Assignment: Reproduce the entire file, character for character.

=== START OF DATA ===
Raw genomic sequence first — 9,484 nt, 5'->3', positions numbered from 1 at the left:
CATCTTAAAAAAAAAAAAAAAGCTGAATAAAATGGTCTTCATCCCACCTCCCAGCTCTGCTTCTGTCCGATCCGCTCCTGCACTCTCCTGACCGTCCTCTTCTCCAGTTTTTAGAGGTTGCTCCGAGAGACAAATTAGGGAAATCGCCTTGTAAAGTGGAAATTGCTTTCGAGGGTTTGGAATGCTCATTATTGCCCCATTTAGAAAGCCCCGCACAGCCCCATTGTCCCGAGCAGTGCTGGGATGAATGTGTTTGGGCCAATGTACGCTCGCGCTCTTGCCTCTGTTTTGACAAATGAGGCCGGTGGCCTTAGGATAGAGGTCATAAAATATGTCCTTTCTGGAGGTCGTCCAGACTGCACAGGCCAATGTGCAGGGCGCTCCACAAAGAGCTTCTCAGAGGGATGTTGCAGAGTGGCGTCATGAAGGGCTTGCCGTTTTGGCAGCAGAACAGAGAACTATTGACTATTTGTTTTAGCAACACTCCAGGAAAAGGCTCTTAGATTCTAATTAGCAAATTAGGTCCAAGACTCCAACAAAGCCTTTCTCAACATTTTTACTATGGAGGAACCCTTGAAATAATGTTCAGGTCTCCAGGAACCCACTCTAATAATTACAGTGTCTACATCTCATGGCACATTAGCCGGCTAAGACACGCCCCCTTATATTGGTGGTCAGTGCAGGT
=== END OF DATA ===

Raw genomic sequence first — 9,484 nt, 5'->3', positions numbered from 1 at the left:
CATCTTAAAAAAAAAAAAAAAGCTGAATAAAATGGTCTTCATCCCACCTCCCAGCTCTGCTTCTGTCCGATCCGCTCCTGCACTCTCCTGACCGTCCTCTTCTCCAGTTTTTAGAGGTTGCTCCGAGAGACAAATTAGGGAAATCGCCTTGTAAAGTGGAAATTGCTTTCGAGGGTTTGGAATGCTCATTATTGCCCCATTTAGAAAGCCCCGCACAGCCCCATTGTCCCGAGCAGTGCTGGGATGAATGTGTTTGGGCCAATGTACGCTCGCGCTCTTGCCTCTGTTTTGACAAATGAGGCCGGTGGCCTTAGGATAGAGGTCATAAAATATGTCCTTTCTGGAGGTCGTCCAGACTGCACAGGCCAATGTGCAGGGCGCTCCACAAAGAGCTTCTCAGAGGGATGTTGCAGAGTGGCGTCATGAAGGGCTTGCCGTTTTGGCAGCAGAACAGAGAACTATTGACTATTTGTTTTAGCAACACTCCAGGAAAAGGCTCTTAGATTCTAATTAGCAAATTAGGTCCAAGACTCCAACAAAGCCTTTCTCAACATTTTTACTATGGAGGAACCCTTGAAATAATGTTCAGGTCTCCAGGAACCCACTCTAATAATTACAGTGTCTACATCTCATGGCACATTAGCCGGCTAAGACACGCCCCCTTATATTGGTGGTCAGTGCAGGT